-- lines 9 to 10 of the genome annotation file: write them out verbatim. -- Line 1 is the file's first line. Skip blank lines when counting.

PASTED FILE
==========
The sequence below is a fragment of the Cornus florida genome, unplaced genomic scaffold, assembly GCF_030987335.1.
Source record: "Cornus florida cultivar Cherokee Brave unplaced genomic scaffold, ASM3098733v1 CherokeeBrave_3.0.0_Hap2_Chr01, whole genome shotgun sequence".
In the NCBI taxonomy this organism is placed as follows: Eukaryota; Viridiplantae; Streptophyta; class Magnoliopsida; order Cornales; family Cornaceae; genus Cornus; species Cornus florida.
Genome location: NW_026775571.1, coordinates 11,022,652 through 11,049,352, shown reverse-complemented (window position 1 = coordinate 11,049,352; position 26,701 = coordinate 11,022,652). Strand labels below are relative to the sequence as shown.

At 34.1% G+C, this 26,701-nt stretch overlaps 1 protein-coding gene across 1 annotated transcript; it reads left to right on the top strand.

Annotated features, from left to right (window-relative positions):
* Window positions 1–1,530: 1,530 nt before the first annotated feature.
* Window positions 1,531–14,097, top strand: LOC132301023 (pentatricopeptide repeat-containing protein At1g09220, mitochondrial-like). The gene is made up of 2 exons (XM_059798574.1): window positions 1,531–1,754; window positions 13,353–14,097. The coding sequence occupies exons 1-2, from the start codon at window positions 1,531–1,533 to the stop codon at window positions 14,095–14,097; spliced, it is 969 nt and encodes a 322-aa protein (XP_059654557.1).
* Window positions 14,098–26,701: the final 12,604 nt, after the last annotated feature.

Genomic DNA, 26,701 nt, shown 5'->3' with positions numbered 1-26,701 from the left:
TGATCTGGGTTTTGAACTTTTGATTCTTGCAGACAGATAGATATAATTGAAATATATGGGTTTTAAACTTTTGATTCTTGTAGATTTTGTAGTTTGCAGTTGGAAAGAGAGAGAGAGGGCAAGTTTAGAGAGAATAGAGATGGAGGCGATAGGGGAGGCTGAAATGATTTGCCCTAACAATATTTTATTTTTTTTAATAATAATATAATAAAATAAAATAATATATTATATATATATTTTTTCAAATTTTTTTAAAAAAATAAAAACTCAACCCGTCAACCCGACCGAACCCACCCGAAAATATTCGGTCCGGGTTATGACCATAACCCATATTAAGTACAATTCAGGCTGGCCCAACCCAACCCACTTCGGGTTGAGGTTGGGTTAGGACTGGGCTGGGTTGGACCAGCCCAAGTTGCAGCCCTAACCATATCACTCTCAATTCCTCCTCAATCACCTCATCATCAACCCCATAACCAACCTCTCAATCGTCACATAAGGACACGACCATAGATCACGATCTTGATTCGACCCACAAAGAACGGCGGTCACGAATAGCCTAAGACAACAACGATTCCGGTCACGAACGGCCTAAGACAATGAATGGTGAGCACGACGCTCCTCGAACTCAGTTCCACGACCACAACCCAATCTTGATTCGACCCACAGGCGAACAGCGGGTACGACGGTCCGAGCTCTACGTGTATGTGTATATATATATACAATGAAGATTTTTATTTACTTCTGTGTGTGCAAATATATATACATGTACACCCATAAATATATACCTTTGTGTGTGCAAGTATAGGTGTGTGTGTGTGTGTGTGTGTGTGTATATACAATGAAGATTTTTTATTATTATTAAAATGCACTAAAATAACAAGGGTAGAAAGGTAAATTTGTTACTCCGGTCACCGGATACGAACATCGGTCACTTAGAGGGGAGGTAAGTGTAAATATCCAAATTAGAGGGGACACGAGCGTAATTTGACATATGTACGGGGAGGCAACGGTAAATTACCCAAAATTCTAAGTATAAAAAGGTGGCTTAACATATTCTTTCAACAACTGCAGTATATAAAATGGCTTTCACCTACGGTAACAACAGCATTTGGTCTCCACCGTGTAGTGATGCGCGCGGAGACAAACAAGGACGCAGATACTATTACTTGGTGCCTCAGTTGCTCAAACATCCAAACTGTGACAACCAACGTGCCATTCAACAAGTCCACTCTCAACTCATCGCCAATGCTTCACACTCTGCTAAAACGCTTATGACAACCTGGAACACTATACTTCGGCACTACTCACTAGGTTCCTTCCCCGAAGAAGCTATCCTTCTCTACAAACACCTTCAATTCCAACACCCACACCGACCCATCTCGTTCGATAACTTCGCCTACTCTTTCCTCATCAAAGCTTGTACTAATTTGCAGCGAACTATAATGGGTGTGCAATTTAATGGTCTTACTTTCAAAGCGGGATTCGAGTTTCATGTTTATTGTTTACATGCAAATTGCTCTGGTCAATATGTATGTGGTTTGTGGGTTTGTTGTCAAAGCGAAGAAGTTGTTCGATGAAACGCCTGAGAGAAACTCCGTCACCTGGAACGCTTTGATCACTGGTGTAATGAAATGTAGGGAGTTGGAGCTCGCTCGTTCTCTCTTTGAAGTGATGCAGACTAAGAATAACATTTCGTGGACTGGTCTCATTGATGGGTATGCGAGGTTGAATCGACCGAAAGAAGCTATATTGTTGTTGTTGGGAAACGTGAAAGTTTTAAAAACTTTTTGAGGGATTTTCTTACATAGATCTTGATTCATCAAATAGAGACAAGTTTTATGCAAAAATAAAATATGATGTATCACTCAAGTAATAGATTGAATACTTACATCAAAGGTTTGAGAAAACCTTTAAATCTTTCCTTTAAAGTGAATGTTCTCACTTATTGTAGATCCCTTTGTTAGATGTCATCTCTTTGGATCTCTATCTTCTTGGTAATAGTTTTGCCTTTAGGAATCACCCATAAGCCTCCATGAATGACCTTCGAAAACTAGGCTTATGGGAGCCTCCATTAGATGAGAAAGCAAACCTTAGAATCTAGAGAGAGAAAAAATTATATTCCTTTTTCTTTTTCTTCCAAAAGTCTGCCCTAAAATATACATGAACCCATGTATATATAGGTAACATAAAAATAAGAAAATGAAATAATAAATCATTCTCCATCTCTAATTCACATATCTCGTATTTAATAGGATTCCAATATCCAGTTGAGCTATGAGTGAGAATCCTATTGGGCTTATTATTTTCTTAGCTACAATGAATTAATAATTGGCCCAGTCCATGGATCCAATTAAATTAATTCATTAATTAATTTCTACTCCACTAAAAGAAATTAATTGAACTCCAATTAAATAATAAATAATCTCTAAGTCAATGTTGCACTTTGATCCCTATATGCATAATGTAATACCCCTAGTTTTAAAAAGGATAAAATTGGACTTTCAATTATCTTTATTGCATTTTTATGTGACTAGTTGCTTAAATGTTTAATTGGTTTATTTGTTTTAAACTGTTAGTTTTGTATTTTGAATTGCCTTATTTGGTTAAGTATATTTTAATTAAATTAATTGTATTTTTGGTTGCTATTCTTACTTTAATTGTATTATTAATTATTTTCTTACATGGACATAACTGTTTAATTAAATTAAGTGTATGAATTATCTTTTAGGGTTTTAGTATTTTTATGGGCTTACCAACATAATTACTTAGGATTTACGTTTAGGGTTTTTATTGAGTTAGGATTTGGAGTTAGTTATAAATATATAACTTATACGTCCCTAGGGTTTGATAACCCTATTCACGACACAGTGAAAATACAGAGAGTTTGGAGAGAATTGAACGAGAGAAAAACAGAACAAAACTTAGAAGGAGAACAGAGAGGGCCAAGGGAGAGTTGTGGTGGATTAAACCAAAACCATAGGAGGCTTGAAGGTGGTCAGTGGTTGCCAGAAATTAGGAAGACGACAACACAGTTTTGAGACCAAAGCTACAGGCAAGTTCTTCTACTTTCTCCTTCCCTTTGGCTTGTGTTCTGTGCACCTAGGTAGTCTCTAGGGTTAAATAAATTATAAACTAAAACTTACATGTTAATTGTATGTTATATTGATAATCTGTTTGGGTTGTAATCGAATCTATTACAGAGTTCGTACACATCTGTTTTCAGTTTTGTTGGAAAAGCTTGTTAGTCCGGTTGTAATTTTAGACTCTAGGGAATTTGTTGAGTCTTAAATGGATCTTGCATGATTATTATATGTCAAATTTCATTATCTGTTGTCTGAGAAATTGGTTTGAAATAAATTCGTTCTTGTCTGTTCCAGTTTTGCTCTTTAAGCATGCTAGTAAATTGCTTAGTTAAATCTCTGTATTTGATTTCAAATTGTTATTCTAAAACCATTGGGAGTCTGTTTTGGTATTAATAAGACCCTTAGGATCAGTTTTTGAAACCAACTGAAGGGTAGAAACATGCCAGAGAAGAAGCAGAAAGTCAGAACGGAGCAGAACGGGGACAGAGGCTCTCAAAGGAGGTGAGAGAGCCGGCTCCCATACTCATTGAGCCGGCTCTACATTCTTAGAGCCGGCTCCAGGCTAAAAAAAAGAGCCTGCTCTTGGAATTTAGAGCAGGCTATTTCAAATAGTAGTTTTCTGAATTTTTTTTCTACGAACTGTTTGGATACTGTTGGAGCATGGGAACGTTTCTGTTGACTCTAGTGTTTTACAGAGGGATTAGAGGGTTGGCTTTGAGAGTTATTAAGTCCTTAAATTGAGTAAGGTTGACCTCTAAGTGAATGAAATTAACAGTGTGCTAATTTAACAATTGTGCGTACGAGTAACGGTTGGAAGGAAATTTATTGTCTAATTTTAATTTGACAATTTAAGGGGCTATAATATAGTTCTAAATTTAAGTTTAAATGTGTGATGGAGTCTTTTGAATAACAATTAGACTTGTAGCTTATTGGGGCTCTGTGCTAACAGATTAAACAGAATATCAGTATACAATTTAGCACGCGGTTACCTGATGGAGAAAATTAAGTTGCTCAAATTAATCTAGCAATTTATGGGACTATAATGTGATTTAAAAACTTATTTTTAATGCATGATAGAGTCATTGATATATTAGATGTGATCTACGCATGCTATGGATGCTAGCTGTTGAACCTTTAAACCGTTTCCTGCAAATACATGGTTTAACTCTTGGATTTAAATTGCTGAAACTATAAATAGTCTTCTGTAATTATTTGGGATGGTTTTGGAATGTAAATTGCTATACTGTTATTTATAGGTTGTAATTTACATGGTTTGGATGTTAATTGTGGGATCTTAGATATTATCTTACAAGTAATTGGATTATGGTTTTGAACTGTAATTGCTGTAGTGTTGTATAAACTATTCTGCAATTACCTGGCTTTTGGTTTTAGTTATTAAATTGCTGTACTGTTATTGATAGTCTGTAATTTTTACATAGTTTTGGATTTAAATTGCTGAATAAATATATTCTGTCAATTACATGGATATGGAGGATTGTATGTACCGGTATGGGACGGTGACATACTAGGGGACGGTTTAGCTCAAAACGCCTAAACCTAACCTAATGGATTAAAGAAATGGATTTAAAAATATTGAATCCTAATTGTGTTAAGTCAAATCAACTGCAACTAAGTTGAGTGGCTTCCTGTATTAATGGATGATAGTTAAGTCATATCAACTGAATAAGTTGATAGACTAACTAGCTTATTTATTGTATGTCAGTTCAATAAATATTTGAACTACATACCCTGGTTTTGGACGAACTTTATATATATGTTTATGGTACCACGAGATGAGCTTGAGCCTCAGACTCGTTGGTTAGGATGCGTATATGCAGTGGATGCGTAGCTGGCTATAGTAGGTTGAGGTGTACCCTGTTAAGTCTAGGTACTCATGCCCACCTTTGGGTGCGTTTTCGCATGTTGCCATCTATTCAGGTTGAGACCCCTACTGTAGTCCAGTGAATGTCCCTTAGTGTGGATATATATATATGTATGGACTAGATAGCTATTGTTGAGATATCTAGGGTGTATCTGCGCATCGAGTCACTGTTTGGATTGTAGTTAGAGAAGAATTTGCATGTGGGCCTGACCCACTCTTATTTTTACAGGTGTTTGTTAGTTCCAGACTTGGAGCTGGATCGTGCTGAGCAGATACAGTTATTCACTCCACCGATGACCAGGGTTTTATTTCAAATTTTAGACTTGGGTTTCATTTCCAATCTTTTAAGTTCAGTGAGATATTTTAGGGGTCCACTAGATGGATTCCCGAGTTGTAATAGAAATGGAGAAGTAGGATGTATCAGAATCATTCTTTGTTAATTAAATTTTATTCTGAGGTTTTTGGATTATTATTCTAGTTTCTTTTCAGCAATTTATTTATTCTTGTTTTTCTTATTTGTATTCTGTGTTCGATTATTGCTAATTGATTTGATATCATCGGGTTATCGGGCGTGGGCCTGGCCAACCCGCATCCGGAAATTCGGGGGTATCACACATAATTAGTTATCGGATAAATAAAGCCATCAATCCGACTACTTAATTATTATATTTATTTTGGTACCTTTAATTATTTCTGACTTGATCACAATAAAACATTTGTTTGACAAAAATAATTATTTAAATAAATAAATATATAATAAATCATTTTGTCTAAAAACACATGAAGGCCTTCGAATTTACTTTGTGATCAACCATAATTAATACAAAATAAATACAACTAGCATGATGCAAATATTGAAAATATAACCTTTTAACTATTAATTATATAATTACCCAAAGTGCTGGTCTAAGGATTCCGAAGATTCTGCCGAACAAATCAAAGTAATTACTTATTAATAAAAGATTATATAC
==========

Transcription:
* Window positions 14,098–26,701: the final 12,604 nt, after the last annotated feature.

Genomic DNA, 26,701 nt, shown 5'->3' with positions numbered 1-26,701 from the left: